|Publication number||US4299355 A|
|Application number||US 06/111,071|
|Publication date||Nov 10, 1981|
|Filing date||Jan 3, 1980|
|Priority date||Jan 5, 1979|
|Also published as||DE3000223A1, DE3000223C2|
|Publication number||06111071, 111071, US 4299355 A, US 4299355A, US-A-4299355, US4299355 A, US4299355A|
|Original Assignee||Haekkinen Taisto|
|Export Citation||BiBTeX, EndNote, RefMan|
|Patent Citations (7), Referenced by (12), Classifications (9)|
|External Links: USPTO, USPTO Assignment, Espacenet|
This invention relates to apparatus for atomizing liquid medicaments or drug atomizers and, more particularly, to apparatus of this type which include a body member provided with passages adapted to be connected to compressed gas and a mouthpiece or exhalation valve, a liquid medicament container and a nozzle assembly.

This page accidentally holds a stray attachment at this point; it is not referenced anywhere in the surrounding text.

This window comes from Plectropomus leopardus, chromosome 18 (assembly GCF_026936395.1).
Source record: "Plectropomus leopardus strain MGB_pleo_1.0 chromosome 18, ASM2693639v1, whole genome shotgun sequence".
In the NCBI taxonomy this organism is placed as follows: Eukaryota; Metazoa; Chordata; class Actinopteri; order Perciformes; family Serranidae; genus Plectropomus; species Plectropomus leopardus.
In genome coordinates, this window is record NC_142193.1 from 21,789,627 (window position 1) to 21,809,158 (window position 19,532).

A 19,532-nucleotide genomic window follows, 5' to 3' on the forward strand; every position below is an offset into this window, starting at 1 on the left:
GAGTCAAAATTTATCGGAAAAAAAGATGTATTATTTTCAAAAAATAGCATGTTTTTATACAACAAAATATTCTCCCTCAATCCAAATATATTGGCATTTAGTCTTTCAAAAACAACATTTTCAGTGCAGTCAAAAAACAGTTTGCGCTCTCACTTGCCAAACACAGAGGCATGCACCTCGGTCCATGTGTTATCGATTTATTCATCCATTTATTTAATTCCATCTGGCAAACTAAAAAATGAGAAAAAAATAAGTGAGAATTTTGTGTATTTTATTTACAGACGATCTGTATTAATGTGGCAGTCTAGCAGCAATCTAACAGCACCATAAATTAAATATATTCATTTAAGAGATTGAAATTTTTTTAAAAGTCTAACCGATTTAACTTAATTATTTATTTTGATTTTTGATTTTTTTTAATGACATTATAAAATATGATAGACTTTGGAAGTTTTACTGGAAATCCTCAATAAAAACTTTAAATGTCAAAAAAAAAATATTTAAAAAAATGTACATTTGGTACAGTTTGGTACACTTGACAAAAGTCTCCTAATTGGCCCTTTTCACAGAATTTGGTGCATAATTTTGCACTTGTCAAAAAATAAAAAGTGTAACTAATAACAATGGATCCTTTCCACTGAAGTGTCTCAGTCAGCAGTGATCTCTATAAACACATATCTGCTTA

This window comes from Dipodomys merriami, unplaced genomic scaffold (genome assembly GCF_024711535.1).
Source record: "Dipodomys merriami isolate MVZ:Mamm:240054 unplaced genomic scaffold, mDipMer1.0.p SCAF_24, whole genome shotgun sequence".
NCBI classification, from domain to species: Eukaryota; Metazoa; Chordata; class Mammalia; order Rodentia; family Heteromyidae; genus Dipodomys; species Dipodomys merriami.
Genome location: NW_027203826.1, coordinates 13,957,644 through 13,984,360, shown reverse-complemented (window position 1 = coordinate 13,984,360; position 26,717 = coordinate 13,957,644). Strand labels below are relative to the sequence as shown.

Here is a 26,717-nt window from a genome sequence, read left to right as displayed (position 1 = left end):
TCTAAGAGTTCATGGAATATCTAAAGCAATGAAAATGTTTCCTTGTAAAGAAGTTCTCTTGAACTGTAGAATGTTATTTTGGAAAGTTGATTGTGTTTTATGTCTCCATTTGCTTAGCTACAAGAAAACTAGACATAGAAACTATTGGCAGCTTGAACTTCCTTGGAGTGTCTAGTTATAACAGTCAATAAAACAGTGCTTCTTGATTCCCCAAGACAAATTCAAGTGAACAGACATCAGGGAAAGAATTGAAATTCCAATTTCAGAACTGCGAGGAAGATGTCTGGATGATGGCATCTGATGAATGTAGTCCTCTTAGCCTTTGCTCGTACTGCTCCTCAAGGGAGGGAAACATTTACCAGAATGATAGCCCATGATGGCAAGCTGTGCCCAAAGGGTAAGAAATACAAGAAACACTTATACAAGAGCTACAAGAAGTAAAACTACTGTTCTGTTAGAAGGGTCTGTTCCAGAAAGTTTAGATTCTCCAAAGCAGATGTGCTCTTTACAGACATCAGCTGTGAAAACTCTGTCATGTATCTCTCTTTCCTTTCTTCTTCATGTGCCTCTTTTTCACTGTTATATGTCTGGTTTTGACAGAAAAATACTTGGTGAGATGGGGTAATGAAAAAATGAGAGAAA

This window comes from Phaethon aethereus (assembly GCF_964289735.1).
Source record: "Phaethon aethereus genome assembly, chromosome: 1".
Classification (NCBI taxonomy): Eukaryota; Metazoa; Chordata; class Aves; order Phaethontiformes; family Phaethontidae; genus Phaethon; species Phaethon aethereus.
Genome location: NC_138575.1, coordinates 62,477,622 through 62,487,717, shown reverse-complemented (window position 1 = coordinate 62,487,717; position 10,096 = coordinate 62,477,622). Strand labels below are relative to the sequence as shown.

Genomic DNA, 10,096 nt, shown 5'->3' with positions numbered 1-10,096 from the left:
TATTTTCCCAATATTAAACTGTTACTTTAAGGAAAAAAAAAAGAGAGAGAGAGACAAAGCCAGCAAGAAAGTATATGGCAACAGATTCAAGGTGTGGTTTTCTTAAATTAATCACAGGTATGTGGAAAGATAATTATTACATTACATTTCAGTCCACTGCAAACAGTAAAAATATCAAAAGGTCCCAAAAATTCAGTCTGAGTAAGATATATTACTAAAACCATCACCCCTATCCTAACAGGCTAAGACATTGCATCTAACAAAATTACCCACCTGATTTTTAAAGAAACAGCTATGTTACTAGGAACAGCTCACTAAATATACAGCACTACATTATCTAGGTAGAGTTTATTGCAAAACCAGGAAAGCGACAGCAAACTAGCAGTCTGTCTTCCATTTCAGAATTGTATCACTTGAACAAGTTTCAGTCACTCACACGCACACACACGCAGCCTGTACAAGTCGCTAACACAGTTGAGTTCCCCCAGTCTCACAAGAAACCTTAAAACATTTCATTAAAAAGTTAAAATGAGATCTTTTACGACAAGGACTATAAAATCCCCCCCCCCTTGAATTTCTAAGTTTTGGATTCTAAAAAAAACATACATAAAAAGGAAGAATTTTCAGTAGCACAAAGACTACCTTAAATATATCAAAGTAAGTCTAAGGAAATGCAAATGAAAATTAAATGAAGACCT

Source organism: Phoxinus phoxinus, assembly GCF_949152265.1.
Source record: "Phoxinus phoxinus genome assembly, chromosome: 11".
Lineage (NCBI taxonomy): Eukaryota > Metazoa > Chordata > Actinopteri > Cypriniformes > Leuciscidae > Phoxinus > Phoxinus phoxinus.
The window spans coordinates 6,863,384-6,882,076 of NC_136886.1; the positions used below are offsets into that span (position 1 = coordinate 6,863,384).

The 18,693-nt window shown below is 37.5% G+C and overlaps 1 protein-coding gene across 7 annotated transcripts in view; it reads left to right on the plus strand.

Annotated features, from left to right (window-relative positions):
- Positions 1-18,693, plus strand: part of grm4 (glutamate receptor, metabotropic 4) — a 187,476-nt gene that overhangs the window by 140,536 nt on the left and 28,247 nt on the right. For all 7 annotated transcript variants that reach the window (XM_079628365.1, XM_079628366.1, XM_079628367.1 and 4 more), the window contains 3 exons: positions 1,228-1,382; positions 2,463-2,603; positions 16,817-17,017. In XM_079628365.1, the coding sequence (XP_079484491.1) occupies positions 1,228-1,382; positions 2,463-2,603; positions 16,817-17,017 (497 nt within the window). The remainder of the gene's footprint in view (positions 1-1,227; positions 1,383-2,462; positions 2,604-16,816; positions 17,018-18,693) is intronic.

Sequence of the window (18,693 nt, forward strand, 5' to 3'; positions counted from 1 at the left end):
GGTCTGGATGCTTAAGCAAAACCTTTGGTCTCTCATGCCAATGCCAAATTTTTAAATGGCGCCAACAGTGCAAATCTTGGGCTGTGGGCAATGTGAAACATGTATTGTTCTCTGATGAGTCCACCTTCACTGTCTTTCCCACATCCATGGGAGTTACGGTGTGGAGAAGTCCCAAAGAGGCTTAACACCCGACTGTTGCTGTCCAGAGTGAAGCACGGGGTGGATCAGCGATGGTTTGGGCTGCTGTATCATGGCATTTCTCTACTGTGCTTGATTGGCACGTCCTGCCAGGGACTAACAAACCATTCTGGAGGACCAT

Conventional drug atomizers generally include a body member and a nozzle assembly which is either permanently fixed to or integral with the body member so that the nozzle assembly cannot be disassociated from the body member such, for example, as for cleaning purposes. Such nozzle assemblies generally include a nozzle portion and a fixing portion, the latter serving to locate the nozzle portion at its appropriate location. In fact, in conventional drug atomizers presently in use, the container in which the liquid medicament is located constitutes the only component which can be disassociated from the body member, the container generally being removably affixed thereto by means of screw threads or the like.
In view of the construction of conventional drug atomizers as described above, cleaning operations tend to be exceedingly awkward and difficult and, in fact, it is frequently impossible to clean such prior art apparatus in a satisfactory manner.